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Diary of a Professional Poker Player: Three Bounties and the Truth

by Paul Hewson
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Playground Poker

It’s already been a rollercoaster ride for Paul Hewson at the WPT Montreal.  Let’s take a look at the latest word from the Playground Poker Club before heading to our top-rated online poker rooms.


Thursday, May 9

I arrive in Montreal, a bit later in the day than I’d originally planned. There are three “big” trophies up for grabs at WPT Montreal:

  • WPT500 Montreal Championship ($590 buy-in)
  • WPT Prime Montreal Championship ($1,150)
  • WPT Montreal Championship ($3,500)

Flights for “Day 1” of WPT500 take up the first three days of the schedule. It’s just over an hour for me to get from here to the Playground Poker Club in Kahnawake; I could enter Day 1B of the WPT500 Montreal Championship, which starts at 5 PM ET, but I’ll be there until the wee hours of the morning if I do well. I’ll take my beauty rest instead.

Friday, May 10

Day 1C starts at 11 AM. I arrive an hour early, get my Playground ID card updated and sign the WPT media waiver, which specifically says I’m not allowed to divulge any specific results until they do. I’ll tell you what I can, though, starting with this: the buffet no longer exists. Stupid COVID. I did get a hot tip from one of the dealers, though: the chicken teriyaki at the Drunken Dragon is the best thing on-site.

If only I had lasted all the way to the dinner break. It was somewhere unspecific near the end of Level 5 (40-minute levels), and I was down to about 40 bigs after some ups and downs. I opened in the middle position with KQo, the big blind called, it was a King-high flop on a relatively safe board. I fired the flop – he called. I fired the turn – he called.

The river was another “safe” card. I thought about betting tiny to induce a bluff; I even thought about checking back. Would he call three streets with KJ? KT? Any King? I was short enough at this point to go ahead and jam. He called and flipped over AA. Well played. Respect.

I would say the field was tougher than what I remember from five years ago. There were some “spots” at the beginning, but they punted their stacks to other players before I could get any of their chips. Oh well; if I perhaps modestly assume I’m an average player, I expect to bust out 85% of the time. If I play five tournaments, it’s a coin flip whether I’ll win a prize – and it’ll probably be a min-cash, which is what happened last time I was here.

Saturday, May 11

I could go to the Playground today and play some cash games, but I’ve got work to do, so I’ll just tell you more about those “Electronic Table Games” I mentioned in the prologue.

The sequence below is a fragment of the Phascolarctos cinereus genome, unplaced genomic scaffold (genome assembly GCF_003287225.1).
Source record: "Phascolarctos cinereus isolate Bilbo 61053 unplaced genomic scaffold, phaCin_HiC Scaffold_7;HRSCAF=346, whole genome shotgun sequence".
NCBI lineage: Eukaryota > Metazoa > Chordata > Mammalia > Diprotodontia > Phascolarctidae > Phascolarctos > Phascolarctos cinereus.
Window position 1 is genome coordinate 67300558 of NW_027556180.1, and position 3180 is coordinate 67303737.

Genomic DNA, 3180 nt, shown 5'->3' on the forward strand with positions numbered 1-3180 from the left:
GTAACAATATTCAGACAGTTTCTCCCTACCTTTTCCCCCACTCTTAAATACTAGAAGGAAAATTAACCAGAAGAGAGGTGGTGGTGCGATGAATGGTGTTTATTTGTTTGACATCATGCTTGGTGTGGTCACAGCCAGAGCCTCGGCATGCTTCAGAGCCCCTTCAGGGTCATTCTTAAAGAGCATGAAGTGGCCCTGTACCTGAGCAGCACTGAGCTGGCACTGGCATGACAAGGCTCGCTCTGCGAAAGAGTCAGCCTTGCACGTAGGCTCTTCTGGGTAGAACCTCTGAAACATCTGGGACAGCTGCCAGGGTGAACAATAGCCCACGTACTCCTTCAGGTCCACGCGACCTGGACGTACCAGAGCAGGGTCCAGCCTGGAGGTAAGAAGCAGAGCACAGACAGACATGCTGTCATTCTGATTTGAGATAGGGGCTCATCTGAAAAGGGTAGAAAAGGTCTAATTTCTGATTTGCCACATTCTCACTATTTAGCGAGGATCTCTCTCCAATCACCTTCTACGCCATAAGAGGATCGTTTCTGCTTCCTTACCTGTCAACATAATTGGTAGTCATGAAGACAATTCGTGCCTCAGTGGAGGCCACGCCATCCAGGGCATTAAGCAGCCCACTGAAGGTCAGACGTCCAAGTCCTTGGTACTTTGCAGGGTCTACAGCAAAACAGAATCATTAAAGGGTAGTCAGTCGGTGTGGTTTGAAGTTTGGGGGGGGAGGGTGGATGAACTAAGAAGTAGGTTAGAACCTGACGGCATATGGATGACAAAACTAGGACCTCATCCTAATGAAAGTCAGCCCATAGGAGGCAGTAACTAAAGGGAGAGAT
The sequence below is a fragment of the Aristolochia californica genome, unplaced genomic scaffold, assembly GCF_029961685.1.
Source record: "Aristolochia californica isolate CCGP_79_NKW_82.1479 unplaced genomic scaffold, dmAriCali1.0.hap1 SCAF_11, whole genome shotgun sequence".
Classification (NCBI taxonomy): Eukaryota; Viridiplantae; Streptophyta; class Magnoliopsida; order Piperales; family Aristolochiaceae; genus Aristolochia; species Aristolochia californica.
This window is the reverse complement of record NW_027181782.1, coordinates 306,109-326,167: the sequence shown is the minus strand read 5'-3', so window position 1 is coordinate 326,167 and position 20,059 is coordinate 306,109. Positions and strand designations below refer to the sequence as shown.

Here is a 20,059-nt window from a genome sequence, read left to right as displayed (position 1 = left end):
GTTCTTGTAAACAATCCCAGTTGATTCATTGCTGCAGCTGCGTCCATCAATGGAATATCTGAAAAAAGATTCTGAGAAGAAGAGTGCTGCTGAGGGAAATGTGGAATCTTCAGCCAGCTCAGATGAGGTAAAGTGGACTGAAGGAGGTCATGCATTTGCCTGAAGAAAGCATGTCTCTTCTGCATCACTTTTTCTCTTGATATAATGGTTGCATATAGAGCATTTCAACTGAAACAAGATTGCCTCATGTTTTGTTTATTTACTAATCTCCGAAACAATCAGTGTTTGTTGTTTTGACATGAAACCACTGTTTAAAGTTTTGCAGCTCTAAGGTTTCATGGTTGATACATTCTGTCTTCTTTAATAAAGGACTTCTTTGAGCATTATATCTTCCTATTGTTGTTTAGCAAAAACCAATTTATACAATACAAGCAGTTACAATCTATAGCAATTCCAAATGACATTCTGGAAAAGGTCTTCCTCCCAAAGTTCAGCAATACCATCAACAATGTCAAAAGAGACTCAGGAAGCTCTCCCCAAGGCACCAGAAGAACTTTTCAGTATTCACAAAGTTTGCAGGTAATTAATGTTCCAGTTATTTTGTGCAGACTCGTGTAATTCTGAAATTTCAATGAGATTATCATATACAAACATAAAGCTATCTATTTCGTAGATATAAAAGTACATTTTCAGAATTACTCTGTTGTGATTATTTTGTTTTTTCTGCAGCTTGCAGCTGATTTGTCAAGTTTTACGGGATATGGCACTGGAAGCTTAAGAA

There are a lot of them. I don’t think you’ll find any advantage play opportunities; their Jacks or Better video poker only pays out 8-6 (8 for a Full House, 6 for a Flush) instead of the 9-6 that the “full pay” machines give you, so I didn’t even bother checking out the other games to see if they might pay out more than 100% Return to Player (RTP).

Nor did I see any big progressive jackpots attached to the slots. They’ve taken over the floor space where the poker tables used to be; those are now upstairs on the third floor of the Playground’s swanky new building. At least that’s where the main poker room is. For the WPT, they still have some tables on the ground floor, and they still have the infamous festival tent, which is where I played yesterday – exactly 100 tables in all, a bit fewer than I expected.

Sunday, May 12

I was a grumpy Gus when I woke up this morning. I realized I could (and probably should) have re-entered for Day 1E of the WPT500 event – I want one of those trophies, dang it. Also, most of the tournies on the schedule start at 4 PM or later. Not ideal when you’re relying on public transit.

A couple of hours at the $1/$3 cash tables cheered me up. Turns out you don’t have to play $2/$5 or higher to get free food anymore; the menus are somewhat limited at the lower stakes, but I still enjoyed my Western omelette and coffee. And I made $80 with hardly any effort.

Then it was on to Event No. 3: the $400 Bounty. I crashed out very close to the bubble, Top 40 in a field of 230 or so. Still, I did collect three $100 bounties, including two on the same hand where I raised and correctly called with AKo, beating a smaller Ace and a pocket pair. Bounties: the quicker picker-upper. Does this portend well for Week 2 of WPT Montreal? Stay tuned.

author avatar
Paul Hewson
Paul Hewson (not that one) is a poker player/writer from the Pacific Northwest, appearing on the World Poker Tour, MILLIONS Tour and the WSOP Circuit series. Hewson is the senior writer for the Bodog Poker family; Texas Hold’em is his specialty, with side hustles in 8-Game and Badugi. He’s an Abe Limon Guy.

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